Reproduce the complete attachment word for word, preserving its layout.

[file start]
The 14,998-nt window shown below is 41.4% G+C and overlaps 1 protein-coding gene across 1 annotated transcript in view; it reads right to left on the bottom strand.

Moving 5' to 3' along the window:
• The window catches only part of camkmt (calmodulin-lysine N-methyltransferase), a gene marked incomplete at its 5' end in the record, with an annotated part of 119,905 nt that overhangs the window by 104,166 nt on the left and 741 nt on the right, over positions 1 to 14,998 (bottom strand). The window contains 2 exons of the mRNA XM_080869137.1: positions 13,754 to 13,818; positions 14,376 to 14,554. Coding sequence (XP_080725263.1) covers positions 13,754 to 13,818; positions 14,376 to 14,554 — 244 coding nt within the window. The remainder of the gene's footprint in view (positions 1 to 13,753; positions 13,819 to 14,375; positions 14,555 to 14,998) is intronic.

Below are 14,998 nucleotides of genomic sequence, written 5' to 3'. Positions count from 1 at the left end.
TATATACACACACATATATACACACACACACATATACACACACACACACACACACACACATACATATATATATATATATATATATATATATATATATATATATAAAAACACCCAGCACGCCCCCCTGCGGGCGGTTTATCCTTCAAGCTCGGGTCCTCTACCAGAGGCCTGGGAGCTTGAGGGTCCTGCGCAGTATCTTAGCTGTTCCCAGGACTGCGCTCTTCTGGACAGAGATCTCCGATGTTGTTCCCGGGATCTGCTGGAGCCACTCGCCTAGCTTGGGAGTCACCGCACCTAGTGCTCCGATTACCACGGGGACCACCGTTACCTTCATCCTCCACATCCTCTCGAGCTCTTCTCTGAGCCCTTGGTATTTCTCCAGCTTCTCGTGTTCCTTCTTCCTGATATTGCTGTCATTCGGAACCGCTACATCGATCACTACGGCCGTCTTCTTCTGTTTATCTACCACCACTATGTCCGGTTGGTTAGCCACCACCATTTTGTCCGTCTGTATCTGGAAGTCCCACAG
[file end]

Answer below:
The 14,998-nt window shown below is 41.4% G+C and overlaps 1 protein-coding gene across 1 annotated transcript in view; it reads right to left on the bottom strand.

Moving 5' to 3' along the window:
• The window catches only part of camkmt (calmodulin-lysine N-methyltransferase), a gene marked incomplete at its 5' end in the record, with an annotated part of 119,905 nt that overhangs the window by 104,166 nt on the left and 741 nt on the right, over positions 1 to 14,998 (bottom strand). The window contains 2 exons of the mRNA XM_080869137.1: positions 13,754 to 13,818; positions 14,376 to 14,554. Coding sequence (XP_080725263.1) covers positions 13,754 to 13,818; positions 14,376 to 14,554 — 244 coding nt within the window. The remainder of the gene's footprint in view (positions 1 to 13,753; positions 13,819 to 14,375; positions 14,555 to 14,998) is intronic.

Below are 14,998 nucleotides of genomic sequence, written 5' to 3'. Positions count from 1 at the left end.
TATATACACACACATATATACACACACACACATATACACACACACACACACACACACACATACATATATATATATATATATATATATATATATATATATATATAAAAACACCCAGCACGCCCCCCTGCGGGCGGTTTATCCTTCAAGCTCGGGTCCTCTACCAGAGGCCTGGGAGCTTGAGGGTCCTGCGCAGTATCTTAGCTGTTCCCAGGACTGCGCTCTTCTGGACAGAGATCTCCGATGTTGTTCCCGGGATCTGCTGGAGCCACTCGCCTAGCTTGGGAGTCACCGCACCTAGTGCTCCGATTACCACGGGGACCACCGTTACCTTCATCCTCCACATCCTCTCGAGCTCTTCTCTGAGCCCTTGGTATTTCTCCAGCTTCTCGTGTTCCTTCTTCCTGATATTGCTGTCATTCGGAACCGCTACATCGATCACTACGGCCGTCTTCTTCTGTTTATCTACCACCACTATGTCCGGTTGGTTAGCCACCACCATTTTGTCCGTCTGTATCTGGAAGTCCCACAG